One of the best things about traveling is getting to sample food from all over the world!
Every place we checked out in Split was incredibly fresh, flavorful, and trendy to boot. I suspect that more “hole in the wall” establishments are located further from the touristic Old Town Split, but there are still plenty of options within walking distance of Diocletian’s Palace.
My favorite meal in Split was at Artičok. Located just past Trg Republike, this trendy restaurant is decorated with murals and graffiti-inspired artwork and has a rooftop terrace to make the most of good weather.
I was happy to see that the menu had a selection of vegetarian and gluten-free options, though vegan options were not available- a common issue I’d been noticing throughout Croatia.
I highly recommend any of their home made pasta and risottos, but the lamb risotto was particularly delicious.
On the hunt for food on our first night in Split, Zinfandel Food and Wine Bar was a name that came up repeatedly so we were excited to check it out.
Although it was late, we were lucky enough to squeeze our orders in just before the kitchen closed for the night.
The chic establishment is located just a street away from the main square in Old Town Split and boasts over 100 different types of wine, both local and international. The meals are Mediterranean inspired tapas, which I can’t say was appreciated after a long day of traveling, but the dishes were tasty and creative. I ordered a beet and grapefruit dish, which I wasn’t sure about at the time, but really enjoyed it once it was set down in front of me.
I did find this restaurant to be more expensive than I feel was warranted. My dish (which didn’t even fill me!) cost the equivalent of 20USD and though my glass of wine was a respectable $7, I was later able to purchase a bottle of the same drink for just $10 at a nearby liquor store.
In my opinion, this would be a good spot to sample an exciting menu of rotating seasonal dishes, or to impress companions with a stylish night out. For hungry and budget conscious travelers like myself, however, I would skip this one.
Since we can’t go anywhere without getting a treat, we made sure to stop by O’s Kolač for pastries. Although the shop was small, there were a few seats to stop and enjoy a coffee and a pastry.
To my eye, the pastries looked more French inspired than Croatian, but they were still tasty, and it was a nice spot to relax with our treats.
Although Gelateria’s are abundant throughout Split, Emiliana’s repeatedly comes in as the number one spot for gelato due to its fresh and unique flavors.
The small gelato parlor is located just north of Narodni trg and has just enough room for about a dozen flavors and the staff. While visitors are able to watch the fresh gelato and cones being made through the shop windows, they can not go inside and there is no seating available.
At about $2 for a single scoop cone, the prices were extremely reasonable and while there’s usually a line, we were visiting so late in the tourist season that we were the only ones there. Our server recommended the peach and rose flavored option and it was incredible.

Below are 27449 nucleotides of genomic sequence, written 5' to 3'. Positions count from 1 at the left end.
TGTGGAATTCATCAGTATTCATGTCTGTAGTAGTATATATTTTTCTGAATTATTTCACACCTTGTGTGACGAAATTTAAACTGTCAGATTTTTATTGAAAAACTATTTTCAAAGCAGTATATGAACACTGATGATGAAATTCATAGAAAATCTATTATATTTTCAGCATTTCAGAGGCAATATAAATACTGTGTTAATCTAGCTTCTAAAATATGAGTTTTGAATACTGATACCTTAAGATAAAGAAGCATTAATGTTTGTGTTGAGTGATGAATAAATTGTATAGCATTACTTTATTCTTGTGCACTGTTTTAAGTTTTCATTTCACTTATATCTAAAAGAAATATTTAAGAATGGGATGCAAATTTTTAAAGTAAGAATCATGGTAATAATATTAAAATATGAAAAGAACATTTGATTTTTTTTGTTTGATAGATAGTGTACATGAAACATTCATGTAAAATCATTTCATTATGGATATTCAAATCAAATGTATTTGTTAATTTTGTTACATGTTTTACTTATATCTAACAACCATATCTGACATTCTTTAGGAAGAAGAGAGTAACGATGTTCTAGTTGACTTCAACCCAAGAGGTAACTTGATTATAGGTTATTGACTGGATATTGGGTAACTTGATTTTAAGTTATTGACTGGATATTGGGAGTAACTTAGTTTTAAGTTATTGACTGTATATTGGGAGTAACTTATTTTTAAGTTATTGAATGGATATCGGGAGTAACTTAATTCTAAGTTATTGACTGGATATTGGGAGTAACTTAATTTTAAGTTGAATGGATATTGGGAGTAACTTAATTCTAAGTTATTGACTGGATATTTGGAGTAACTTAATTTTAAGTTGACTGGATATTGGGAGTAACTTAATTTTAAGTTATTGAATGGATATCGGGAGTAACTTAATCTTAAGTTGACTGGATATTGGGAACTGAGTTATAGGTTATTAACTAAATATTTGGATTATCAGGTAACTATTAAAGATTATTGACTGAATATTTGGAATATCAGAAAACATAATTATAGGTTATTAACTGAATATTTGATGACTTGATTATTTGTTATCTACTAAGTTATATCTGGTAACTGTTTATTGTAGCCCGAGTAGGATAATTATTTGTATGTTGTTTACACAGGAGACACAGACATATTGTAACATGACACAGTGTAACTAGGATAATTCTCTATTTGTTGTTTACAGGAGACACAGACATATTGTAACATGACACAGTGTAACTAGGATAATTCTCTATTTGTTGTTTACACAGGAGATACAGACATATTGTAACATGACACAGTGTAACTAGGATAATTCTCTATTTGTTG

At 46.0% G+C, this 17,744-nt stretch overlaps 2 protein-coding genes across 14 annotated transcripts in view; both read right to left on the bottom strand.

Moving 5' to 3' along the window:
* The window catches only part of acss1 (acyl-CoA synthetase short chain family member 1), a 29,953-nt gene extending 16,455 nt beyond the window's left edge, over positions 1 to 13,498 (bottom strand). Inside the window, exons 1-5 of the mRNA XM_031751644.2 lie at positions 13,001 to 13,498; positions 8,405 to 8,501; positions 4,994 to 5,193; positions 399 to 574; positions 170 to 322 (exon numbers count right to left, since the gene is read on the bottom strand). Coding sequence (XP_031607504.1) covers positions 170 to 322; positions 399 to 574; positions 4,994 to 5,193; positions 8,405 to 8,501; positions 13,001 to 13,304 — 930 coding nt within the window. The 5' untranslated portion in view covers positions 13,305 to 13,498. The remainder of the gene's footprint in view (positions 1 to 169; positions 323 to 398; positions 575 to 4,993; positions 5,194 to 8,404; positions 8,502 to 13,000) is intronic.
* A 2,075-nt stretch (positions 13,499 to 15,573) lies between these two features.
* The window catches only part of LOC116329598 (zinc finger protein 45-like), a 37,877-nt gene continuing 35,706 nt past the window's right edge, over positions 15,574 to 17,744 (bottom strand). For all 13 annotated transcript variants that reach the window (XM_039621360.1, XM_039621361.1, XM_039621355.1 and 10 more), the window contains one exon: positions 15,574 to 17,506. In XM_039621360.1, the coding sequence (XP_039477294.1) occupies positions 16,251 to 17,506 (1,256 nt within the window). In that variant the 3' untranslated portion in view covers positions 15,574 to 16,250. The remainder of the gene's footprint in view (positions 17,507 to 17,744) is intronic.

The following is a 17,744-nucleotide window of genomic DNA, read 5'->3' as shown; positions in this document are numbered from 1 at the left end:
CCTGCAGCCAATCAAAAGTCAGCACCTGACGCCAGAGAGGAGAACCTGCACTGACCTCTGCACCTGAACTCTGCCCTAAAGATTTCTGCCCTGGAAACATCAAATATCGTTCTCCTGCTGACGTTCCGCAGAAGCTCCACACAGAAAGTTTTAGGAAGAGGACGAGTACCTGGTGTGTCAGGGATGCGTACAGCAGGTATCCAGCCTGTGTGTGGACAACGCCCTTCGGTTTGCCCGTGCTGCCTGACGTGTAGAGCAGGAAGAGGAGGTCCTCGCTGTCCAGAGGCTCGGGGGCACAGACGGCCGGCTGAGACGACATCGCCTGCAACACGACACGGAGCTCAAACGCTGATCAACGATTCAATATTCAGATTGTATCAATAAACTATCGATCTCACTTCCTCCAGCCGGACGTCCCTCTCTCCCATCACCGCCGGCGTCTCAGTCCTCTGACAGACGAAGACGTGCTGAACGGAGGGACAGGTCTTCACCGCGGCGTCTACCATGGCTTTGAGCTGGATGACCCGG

This cafe was a bit of a walk away from Old Town Split, but our taxi driver had highly recommended it when we asked for suggestions so we were keen to check it out.
The cafe is about a 20 minute walk from Diocletian’s Palace and was a little tricky to find- we had to walk though a park to find the entrance, but there was a sign with the name and a photo of the cafe so we at least knew that we were going the right direction.
The main draw for this cafe is its outdoor patio with a beautiful view of the sea, with mountains rising up in the background. We ordered coffee and a cake to split. The cake was wonderfully rich and the the cappuccino was the best I’ve had to date- even though it was made with soy milk, a milk that I don’t even like!
I think we may have been the only tourists at this cafe, so I hope I’m not giving away a local hideaway, but that coffee was too good not to share!
While this restaurant isn’t located in Split, we did make a stop here on our day trip out to Plitvice Lakes National Park and I thought it deserved a mention.
The restaurant is a local farm to table, so the food is very fresh and delicious and the menu is extensive with both classic Croatian dishes, but also pizza options for the less adventurous eaters.
With 120 seats and bus loads of visitors regularly being dropped off for meals, the restaurant was incredibly busy, but with that in mind, I felt that the food was still served to us in a reasonable time and I really enjoyed my meal.
Coming from Greece, where meals were cheap and hearty, I was a little caught off guard by the cost of food in Split. When budgeting, keep in mind that within the tourist district a meal tends to be somewhere between 17-25USD for a more “European” sized portion of food- you’ll be satisfied but not stuffed.
I do also want to point out that while I’m not a vegan, I do often stick to a vegan diet while abroad and it was surprisingly difficult to do so while in Croatia.
Given the huge coastal border of the country, this seafood-based diet does make sense, but I would recommend that any strict vegans either book accommodations with kitchens included or otherwise carefully scout out restaurant options prior to their trip.